Pop Culture

Robin Williams leaves behind 4 films, but no 'Mrs. Doubtfire' sequel

Ben Stiller and Robin Williams in 2006's "Night at the Museum."

Over a career that spanned more than 35 years, Robin Williams took on dozens of TV and movie roles that shaped a rich legacy for the comedian and Oscar-winning actor. There are more to come. Williams, who was 63 when he died Monday, left behind several projects in various stages of completion. Here's a look at his last roles (and sadly for fans, one lost role).

'Merry Friggin' Christmas'
Here, Williams plays a father who hits the road with his estranged son ("Community's" Joel McHale) when his son realizes the family's holiday gifts were forgotten eight hours away. Fans can expect dark comedy tempered with holiday spirit.
Status: In theaters Nov. 7.

'Night at the Museum: Secret of the Tomb'
In this third installment of the "Museum" franchise, Williams rejoins co-star Ben Stiller to reprise his performance as gung-ho Teddy Roosevelt, one of the museum's exhibits who comes to life when the lights go down.
Status: In theaters Dec. 19.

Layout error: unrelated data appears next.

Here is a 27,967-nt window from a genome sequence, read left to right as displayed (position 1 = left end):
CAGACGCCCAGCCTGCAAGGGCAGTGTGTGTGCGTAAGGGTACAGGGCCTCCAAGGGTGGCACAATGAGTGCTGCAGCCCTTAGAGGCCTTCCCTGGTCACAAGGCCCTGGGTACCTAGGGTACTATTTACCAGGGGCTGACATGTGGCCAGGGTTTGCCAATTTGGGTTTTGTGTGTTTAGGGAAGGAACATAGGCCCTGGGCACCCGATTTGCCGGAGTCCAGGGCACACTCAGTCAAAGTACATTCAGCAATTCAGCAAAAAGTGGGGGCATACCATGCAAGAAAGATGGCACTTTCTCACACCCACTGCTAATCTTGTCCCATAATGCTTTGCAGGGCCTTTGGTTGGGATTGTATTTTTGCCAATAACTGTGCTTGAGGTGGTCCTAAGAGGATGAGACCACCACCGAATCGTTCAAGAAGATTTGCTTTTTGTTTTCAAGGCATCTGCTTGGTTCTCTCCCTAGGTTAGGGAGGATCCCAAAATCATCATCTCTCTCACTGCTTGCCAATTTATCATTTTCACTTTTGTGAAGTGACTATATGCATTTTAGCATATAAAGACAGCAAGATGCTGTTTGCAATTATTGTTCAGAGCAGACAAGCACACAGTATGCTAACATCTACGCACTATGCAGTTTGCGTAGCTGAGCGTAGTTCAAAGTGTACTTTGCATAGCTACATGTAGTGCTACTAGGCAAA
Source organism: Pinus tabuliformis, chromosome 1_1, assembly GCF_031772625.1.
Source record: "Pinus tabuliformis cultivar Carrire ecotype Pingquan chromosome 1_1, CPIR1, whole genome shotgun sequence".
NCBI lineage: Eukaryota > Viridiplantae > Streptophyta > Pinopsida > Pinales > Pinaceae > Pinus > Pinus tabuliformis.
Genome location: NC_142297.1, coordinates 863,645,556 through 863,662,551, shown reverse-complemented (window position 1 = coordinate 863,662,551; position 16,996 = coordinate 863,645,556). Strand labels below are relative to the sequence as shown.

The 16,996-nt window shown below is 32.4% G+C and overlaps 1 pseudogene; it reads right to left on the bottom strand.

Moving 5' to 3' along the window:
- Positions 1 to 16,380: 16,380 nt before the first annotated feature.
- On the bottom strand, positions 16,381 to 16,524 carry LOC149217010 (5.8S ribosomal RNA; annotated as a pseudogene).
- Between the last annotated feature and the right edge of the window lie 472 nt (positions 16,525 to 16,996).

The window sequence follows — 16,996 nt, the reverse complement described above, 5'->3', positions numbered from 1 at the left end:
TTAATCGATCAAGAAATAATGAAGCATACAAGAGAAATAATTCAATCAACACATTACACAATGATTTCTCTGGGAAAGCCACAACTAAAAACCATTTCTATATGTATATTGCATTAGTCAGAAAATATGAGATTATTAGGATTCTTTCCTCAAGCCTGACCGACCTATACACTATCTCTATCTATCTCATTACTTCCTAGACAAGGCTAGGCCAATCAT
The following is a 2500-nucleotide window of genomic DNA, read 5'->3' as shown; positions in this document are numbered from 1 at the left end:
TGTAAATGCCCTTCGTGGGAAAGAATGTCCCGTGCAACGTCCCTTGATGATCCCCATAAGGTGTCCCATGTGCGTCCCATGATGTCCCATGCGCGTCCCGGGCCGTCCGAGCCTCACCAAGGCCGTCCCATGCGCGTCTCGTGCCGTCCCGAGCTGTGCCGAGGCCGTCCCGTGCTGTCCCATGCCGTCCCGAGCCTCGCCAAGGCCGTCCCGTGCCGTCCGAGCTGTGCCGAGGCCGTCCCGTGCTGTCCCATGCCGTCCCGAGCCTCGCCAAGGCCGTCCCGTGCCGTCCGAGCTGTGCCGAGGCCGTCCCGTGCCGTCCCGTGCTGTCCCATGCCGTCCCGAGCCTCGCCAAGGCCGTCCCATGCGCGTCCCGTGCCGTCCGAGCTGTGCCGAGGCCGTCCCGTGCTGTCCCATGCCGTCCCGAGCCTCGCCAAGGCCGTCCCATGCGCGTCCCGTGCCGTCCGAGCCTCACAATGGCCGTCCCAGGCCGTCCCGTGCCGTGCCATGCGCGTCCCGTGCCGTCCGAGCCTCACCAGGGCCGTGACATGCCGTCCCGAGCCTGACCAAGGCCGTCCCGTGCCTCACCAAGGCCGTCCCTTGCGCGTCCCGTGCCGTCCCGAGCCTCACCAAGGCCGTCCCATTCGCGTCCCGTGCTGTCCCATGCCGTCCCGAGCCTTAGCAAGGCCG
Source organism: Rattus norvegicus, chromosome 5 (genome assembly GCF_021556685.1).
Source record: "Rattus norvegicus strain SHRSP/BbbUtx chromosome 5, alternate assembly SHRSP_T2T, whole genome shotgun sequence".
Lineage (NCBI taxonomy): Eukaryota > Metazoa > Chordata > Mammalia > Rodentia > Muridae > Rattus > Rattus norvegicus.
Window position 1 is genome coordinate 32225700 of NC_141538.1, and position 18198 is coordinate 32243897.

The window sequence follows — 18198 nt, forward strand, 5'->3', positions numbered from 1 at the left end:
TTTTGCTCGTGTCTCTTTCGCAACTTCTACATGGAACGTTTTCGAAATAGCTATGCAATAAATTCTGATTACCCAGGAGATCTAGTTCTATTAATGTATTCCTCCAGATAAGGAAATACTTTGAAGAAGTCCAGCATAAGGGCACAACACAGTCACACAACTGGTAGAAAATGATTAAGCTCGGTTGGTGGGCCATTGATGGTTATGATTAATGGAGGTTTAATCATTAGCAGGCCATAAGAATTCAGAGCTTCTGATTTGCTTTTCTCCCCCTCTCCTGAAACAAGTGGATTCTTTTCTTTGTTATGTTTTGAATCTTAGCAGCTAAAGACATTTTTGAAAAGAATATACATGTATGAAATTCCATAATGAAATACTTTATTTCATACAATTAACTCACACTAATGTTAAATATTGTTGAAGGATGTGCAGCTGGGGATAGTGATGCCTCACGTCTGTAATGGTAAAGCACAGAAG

'Absolutely Anything'
The sci-fi animated comedy, directed by Monty Python member Terry Jones, tells the story of a teacher who gets superpowers from aliens. Williams voices Dennis, the teacher's pet — literally. (He's a dog.)
Status: Planned for release in 2015; seeking U.S. distribution

Stuck in a marriage of convenience, Williams befriends a street hustler in this drama, which premiered at the Tribeca Film Festival in April to positive critical reviews.
Status: Release date not yet set; seeking wide U.S. distribution.

What about 'Mrs. Doubtfire 2'?
Word came in the spring that Williams was attached to this long-awaited sequel to his 1993 blockbuster, but the film still was in development (and the script not yet finalized) when Williams died. Rather than cast another actor in the iconic title role, the filmmakers likely will scrap the project, sources tell Variety. When reached by TODAY, a studio rep at Fox 2000 declined to comment directly on the film's fate.

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